POSTED: 11:41 a.m. HST, Apr 2, 2014
LAST UPDATED: 7:46 p.m. HST, Apr 2, 2014
Former Schofield Barracks soldier Naeem Williams, in his second day on the witness stand, said he never consulted a doctor to find out why his daughter Talia had trouble with bladder and bowel control.
Williams, 34, is on trial in U.S. District Court for capital murder for the July 16, 2005, child abuse beating death of 5-year-old Talia. He is facing the death penalty.
Williams testified Tuesday that he started physically disciplining his daughter for soiling herself in late-December 2004. This morning he said that he never consulted a doctor to find out why Talia was soiling herself.
"That's something I should have looked into," he said.
A doctor who had examined Talia when she was still living in South Carolina said Talia couldn't tell if and when she needed to use the bathroom.
Williams also said he brought his daughter into his household at a time when there was a lot of tension between him and his wife.
"I brought Talia to a, into a somewhat chaotic environment. My house wasn't fit for her to come at that time," he said.
In retrospect, he said he wished he would have told his grandmother, who was caring for Talia in South Carolina, and his mother that Talia shouldn't come to Hawaii to live with him and his wife.
Williams said he and his wife Delilah started beating Talia because of her bathroom accidents. But later, he said it seemed as though they were beating Talia in frustration over the conflicts in their own relationship.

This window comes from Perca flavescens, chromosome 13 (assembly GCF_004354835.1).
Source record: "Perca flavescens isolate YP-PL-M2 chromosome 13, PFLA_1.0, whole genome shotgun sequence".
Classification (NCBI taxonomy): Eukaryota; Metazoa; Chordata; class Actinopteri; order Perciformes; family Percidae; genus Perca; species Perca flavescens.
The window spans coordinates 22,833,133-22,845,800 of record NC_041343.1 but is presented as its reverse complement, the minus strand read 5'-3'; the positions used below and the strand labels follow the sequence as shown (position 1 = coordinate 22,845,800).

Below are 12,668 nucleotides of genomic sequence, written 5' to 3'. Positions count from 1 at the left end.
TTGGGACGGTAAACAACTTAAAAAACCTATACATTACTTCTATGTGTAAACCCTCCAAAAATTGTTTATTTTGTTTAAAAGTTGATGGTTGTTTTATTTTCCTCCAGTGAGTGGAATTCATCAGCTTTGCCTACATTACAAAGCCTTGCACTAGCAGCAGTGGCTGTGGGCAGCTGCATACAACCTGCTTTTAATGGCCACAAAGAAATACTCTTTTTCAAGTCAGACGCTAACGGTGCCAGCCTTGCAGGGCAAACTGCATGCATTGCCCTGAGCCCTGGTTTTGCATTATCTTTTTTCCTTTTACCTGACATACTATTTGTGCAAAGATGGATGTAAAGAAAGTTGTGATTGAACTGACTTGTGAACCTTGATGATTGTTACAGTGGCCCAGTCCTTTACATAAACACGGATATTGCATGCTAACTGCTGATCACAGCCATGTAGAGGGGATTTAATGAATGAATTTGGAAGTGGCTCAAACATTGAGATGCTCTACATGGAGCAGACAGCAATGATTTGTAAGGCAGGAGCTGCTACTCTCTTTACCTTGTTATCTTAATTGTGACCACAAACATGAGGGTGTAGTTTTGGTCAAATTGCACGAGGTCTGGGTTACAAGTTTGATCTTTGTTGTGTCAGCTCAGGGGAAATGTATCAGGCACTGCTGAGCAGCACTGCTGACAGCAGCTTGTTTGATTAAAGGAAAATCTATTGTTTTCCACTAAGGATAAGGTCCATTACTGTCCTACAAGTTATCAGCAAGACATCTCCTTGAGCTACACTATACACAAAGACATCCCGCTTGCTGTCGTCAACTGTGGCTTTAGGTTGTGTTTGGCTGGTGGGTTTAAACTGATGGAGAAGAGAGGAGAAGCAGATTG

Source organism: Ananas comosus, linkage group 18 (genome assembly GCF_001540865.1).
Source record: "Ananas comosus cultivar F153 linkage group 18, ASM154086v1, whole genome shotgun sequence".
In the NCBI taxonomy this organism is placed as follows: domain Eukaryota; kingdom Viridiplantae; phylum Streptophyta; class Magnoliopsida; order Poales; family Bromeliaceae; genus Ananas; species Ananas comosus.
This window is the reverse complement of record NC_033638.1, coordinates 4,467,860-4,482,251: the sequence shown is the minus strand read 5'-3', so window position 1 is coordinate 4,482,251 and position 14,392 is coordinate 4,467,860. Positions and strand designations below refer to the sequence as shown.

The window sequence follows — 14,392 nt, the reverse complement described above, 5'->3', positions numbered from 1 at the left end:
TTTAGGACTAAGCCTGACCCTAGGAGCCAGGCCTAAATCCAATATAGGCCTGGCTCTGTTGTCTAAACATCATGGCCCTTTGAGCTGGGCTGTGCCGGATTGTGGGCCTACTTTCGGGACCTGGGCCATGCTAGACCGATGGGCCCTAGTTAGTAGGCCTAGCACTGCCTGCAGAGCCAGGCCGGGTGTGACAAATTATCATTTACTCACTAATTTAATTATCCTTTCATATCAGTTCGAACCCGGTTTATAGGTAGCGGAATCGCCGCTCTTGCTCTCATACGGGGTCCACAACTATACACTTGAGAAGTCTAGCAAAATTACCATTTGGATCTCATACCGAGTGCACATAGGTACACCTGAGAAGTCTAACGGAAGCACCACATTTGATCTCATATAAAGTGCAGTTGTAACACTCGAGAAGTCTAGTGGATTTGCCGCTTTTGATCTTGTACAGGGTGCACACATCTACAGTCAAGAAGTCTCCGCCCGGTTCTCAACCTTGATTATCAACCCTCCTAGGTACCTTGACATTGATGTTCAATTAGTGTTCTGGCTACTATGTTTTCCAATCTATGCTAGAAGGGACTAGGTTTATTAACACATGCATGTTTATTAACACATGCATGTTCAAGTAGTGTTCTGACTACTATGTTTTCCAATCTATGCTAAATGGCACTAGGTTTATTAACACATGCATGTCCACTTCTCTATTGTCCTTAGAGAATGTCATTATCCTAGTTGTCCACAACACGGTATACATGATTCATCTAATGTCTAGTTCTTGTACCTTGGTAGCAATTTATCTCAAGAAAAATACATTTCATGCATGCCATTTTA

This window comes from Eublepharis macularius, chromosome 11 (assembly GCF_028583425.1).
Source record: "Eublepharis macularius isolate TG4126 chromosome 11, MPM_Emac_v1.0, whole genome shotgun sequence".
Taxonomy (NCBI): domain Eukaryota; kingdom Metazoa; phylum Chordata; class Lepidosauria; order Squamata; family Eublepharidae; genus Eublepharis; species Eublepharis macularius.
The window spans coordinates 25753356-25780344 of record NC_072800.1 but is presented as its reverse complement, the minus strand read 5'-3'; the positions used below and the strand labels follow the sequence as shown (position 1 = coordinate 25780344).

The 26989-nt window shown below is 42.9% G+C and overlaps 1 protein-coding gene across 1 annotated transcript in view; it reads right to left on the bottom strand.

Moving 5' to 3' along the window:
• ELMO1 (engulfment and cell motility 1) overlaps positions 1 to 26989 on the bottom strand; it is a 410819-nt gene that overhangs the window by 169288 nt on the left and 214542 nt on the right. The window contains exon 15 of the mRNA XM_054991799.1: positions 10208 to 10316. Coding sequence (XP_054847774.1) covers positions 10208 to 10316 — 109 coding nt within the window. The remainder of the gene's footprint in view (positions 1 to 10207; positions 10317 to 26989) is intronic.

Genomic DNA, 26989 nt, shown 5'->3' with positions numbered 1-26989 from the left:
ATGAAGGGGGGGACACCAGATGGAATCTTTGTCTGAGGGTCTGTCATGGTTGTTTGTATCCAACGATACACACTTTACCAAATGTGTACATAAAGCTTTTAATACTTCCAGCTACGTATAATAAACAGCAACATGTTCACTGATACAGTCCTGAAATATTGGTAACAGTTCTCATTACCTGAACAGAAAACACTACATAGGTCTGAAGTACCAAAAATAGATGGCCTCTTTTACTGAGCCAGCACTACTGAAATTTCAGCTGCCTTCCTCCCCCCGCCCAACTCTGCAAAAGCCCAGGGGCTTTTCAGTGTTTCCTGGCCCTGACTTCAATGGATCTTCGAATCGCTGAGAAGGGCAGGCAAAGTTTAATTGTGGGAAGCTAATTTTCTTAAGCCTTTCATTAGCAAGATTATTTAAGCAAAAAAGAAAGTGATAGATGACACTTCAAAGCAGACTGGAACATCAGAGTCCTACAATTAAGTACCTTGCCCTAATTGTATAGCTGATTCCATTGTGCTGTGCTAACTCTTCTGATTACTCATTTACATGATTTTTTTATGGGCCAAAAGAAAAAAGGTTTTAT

"It's like all of our issues were being directed towards Talia," he said.
Williams was on the witness stand to talk about beating his daughter Talia with a plastic ruler and a belt, when the judge overseeing the trial said Wednesday that it seems he was coached on how to testify.
When Williams started reflecting on what would have happened if he didn't bring Talia to live with him in Hawaii, the prosecution objected and U.S. District Judge J. Michael Seabright quickly sent out the jury.
Seabright said "retrospective" testimony is "very prejudicial to the government" and it seems Williams was coached because his testimony mirrors his defense attorney's opening statement.
Prosecutors say Talia suffered months of abuse at the hands of her father and stepmother during the seven months the child lived with them. But they say that it was Williams who dealt a fatal blow so hard that it left knuckle impressions on the child's chest.
The prosecution's final witness, the medical examiner who conducted Talia's autopsy, completed her testimony last week. Dr. Kanthi De Alwis said Talia had a multitude of fresh and healing injuries, including a dislocated shoulder and fractured ribs.
The Associated Press contributed to this report.